As I watch the snow swirling outside, and huddle within several layers of clothing for warmth, it is hard to think about ticks. However, the wonderful Pine Ridge Team told me it is March 1st, and I need to break out the tick-talk. Right they are.
Historically, February is the only month our clients don’t report finding ticks on their pets. This year didn’t break this trend - no ticks in February. However, March is always a different story. Usually temperatures are warm enough in March, and we have quite a few ticks showing up on pets. Ticks become active as soon as temperatures are above zero celsius. Ticks are most active from 4-20 degrees celsius (39 to 68 degrees Fahrenheit). As such, we see peak tick seasons Spring & Fall, often before & after most other biting insects are out. This is why ticks are often a surprising find while it is still chilly outside.
Surprisingly for such a small insect, ticks do not die in the winter. These little creatures can actually live 2-3 years. The vast majority of ticks we see in Ontario are black legged ticks, also called deer ticks, or what entomologists formally call Ixodes scapularis. These ticks are not terribly picky - they will feed on practically anything with blood - though they have different preferences at different life stages. The very tiny larval ticks, for example, prefer rodents as their first meals. The rodents are actually the reservoir for the dreaded lyme bacteria (Borrelia burgdorferi). It is shocking how tiny ticks can be. The larval ticks are only the size of the period at the end of this sentence. The nymphs are the next life stage, and they are only slightly bigger, maybe a ( . ) with legs. The nymphs will feed on deer, pets and people. Yikes! I admit, this freaks me out. Would I notice something the size of a freckle on myself, my child or my pet? I don’t know. I don’t think most of us would….I don’t believe anyone has ever brought in a nymph to Pine Ridge Veterinary Clinic for identification. Those nymphs have already likely fed on rodents, and potentially already have lyme bacteria. Even the unfed adult ticks are pretty darn small. When I look at pictures of tiny ticks & think about my hairy black dog - it reminds me why we recommend testing pets for tick diseases every year. There is no way I can be certain Dizzy has never had a tick feed on her, but she has never tested positive for any tick diseases. Dizzy also takes her year-round tick preventative product, and is vaccinated against Lyme disease.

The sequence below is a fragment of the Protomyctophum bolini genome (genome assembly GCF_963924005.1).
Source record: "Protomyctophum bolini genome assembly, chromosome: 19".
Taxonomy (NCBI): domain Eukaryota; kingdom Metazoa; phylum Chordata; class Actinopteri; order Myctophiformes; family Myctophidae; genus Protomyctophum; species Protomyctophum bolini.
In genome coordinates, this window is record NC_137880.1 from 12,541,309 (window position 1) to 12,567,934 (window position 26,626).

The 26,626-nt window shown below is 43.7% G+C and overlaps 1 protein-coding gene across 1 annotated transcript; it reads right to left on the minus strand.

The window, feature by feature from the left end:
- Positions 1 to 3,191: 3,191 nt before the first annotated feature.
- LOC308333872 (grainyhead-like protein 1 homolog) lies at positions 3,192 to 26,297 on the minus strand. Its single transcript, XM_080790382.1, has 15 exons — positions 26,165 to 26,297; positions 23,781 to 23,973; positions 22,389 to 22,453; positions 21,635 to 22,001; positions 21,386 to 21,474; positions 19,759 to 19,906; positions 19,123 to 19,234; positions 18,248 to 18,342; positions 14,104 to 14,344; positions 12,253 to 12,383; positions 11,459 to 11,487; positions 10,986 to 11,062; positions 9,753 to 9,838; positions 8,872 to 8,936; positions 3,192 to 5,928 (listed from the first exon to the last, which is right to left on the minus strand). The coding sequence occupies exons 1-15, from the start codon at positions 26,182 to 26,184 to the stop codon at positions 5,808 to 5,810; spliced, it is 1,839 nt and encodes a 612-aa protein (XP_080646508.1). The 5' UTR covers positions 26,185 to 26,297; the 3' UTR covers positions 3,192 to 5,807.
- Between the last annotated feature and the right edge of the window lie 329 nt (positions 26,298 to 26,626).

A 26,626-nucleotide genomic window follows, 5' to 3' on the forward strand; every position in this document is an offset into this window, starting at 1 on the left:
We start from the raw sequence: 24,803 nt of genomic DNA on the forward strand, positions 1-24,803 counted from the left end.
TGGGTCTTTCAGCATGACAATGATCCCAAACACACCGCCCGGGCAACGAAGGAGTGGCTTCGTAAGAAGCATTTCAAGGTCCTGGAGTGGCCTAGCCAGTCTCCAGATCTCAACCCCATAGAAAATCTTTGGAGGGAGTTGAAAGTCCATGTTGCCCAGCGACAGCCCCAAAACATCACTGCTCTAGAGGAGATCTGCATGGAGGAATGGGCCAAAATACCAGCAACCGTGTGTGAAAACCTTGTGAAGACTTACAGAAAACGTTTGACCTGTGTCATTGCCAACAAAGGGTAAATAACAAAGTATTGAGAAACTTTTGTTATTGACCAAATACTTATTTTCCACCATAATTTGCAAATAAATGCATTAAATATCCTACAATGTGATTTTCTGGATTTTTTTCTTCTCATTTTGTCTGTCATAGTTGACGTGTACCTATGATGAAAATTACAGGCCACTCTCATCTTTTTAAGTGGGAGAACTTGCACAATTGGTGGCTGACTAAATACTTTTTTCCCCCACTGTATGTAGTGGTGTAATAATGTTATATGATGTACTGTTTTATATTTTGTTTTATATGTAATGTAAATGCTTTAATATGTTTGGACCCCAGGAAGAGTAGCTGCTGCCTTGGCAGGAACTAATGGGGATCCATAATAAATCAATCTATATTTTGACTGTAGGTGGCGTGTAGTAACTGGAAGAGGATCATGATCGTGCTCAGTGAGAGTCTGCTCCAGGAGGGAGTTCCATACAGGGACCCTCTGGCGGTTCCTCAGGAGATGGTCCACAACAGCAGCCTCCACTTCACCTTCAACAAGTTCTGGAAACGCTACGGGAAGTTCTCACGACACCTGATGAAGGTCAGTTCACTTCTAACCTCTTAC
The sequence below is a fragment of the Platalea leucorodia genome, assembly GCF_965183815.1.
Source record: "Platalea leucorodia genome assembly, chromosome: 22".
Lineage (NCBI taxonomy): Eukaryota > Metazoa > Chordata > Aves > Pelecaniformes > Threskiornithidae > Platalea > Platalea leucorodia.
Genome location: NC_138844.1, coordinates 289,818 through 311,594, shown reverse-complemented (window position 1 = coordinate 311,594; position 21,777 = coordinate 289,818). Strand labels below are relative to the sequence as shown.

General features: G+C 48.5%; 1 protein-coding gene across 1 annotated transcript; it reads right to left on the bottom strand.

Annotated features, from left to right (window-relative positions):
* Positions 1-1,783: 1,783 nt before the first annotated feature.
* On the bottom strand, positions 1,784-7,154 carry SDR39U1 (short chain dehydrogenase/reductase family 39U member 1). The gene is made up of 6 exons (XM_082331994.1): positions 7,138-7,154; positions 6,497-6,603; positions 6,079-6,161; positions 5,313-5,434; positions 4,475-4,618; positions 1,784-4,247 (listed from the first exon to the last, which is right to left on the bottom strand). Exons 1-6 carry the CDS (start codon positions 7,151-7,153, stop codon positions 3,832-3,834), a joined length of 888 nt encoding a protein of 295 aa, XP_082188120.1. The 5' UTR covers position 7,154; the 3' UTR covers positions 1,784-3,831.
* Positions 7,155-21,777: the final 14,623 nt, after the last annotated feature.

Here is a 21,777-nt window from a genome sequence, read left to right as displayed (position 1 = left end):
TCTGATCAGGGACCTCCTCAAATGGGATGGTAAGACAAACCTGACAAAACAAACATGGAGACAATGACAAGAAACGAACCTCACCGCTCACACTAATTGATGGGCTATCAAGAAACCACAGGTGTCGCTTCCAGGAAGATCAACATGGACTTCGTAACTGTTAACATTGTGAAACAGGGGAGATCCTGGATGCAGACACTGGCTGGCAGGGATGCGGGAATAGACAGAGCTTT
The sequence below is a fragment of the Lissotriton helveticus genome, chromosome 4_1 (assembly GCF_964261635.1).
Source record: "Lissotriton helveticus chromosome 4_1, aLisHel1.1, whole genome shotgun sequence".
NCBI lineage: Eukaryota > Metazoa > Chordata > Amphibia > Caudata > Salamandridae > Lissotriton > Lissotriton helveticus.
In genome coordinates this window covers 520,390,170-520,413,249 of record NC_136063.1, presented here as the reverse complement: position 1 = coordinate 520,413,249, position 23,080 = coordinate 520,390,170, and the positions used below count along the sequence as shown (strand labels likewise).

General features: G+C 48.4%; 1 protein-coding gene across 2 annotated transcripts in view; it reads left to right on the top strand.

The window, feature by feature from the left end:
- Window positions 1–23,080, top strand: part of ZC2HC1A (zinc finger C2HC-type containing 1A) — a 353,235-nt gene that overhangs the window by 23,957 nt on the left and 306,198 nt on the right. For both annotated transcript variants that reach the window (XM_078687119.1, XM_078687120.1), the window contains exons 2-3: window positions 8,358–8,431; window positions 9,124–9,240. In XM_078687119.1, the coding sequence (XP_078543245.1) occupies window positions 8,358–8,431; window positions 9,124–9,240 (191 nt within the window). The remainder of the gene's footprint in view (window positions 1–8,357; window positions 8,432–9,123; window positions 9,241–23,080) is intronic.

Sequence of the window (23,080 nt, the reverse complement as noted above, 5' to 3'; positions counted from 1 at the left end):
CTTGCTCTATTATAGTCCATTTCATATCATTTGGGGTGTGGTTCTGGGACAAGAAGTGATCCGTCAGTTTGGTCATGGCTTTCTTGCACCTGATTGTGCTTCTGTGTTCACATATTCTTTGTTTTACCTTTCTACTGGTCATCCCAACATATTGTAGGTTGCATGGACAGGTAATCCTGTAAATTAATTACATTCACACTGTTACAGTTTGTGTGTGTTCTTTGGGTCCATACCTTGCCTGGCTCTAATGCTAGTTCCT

I often call ticks “slow mosquitos”. This is because like a mosquito they come only for a blood meal, then they leave again. Unlike a mosquito, they feed for many days; an adult female tick can feed for 5-7 days. Yikes, again! They don’t want to live on us or our pets, they just want to dine & dash. Also like mosquitos, ticks give their victims a bit of “freezing” - they inject some numbing chemicals at the bite site so that we don’t feel them. Tricky customers. Another reason for good tick prevention measures - it is very unlikely you, or your pet, will even notice you have a tick feeding on you. They don’t hurt or itch, but they do expand...with your BLOOD!!!!!!*^%$&^%#$
As you likely know, ticks can carry diseases. World-wide there are lots of ticks, and lots of tick borne diseases. Thankfully in Ontario we currently only have a very few endemic ticks, and only three known diseases that they can carry here that affect dogs: lyme disease, ehrlichia and anaplasma.